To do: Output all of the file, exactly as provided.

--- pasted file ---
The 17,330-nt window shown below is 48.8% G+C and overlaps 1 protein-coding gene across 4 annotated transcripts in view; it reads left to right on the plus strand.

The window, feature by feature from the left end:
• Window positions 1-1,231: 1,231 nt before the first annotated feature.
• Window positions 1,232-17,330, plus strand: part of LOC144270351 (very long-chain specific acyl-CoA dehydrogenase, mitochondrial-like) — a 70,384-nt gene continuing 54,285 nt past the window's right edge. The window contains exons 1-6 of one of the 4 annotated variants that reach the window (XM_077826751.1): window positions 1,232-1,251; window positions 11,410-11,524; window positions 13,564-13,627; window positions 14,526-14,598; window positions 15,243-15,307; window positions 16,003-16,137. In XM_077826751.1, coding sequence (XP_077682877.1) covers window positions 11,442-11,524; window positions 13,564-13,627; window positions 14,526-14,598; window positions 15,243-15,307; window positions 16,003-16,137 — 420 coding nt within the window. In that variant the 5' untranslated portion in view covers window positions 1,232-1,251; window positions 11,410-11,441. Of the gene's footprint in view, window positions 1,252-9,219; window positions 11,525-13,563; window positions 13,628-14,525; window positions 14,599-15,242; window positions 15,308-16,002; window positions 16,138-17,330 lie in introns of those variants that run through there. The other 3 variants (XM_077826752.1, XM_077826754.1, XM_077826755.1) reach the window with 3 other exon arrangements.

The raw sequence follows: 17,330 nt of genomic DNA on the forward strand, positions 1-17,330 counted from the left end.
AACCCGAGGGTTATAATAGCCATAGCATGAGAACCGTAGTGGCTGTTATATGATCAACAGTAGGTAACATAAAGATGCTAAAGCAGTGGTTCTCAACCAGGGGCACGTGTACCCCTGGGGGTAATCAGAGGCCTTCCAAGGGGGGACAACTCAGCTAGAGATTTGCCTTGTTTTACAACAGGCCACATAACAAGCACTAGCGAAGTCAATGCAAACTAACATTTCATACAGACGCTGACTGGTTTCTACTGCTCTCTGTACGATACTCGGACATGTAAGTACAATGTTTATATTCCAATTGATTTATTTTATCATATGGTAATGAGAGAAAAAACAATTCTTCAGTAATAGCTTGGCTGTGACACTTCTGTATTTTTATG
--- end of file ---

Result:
The 17,330-nt window shown below is 48.8% G+C and overlaps 1 protein-coding gene across 4 annotated transcripts in view; it reads left to right on the plus strand.

The window, feature by feature from the left end:
• Window positions 1-1,231: 1,231 nt before the first annotated feature.
• Window positions 1,232-17,330, plus strand: part of LOC144270351 (very long-chain specific acyl-CoA dehydrogenase, mitochondrial-like) — a 70,384-nt gene continuing 54,285 nt past the window's right edge. The window contains exons 1-6 of one of the 4 annotated variants that reach the window (XM_077826751.1): window positions 1,232-1,251; window positions 11,410-11,524; window positions 13,564-13,627; window positions 14,526-14,598; window positions 15,243-15,307; window positions 16,003-16,137. In XM_077826751.1, coding sequence (XP_077682877.1) covers window positions 11,442-11,524; window positions 13,564-13,627; window positions 14,526-14,598; window positions 15,243-15,307; window positions 16,003-16,137 — 420 coding nt within the window. In that variant the 5' untranslated portion in view covers window positions 1,232-1,251; window positions 11,410-11,441. Of the gene's footprint in view, window positions 1,252-9,219; window positions 11,525-13,563; window positions 13,628-14,525; window positions 14,599-15,242; window positions 15,308-16,002; window positions 16,138-17,330 lie in introns of those variants that run through there. The other 3 variants (XM_077826752.1, XM_077826754.1, XM_077826755.1) reach the window with 3 other exon arrangements.

The raw sequence follows: 17,330 nt of genomic DNA on the forward strand, positions 1-17,330 counted from the left end.
AACCCGAGGGTTATAATAGCCATAGCATGAGAACCGTAGTGGCTGTTATATGATCAACAGTAGGTAACATAAAGATGCTAAAGCAGTGGTTCTCAACCAGGGGCACGTGTACCCCTGGGGGTAATCAGAGGCCTTCCAAGGGGGGACAACTCAGCTAGAGATTTGCCTTGTTTTACAACAGGCCACATAACAAGCACTAGCGAAGTCAATGCAAACTAACATTTCATACAGACGCTGACTGGTTTCTACTGCTCTCTGTACGATACTCGGACATGTAAGTACAATGTTTATATTCCAATTGATTTATTTTATCATATGGTAATGAGAGAAAAAACAATTCTTCAGTAATAGCTTGGCTGTGACACTTCTGTATTTTTATG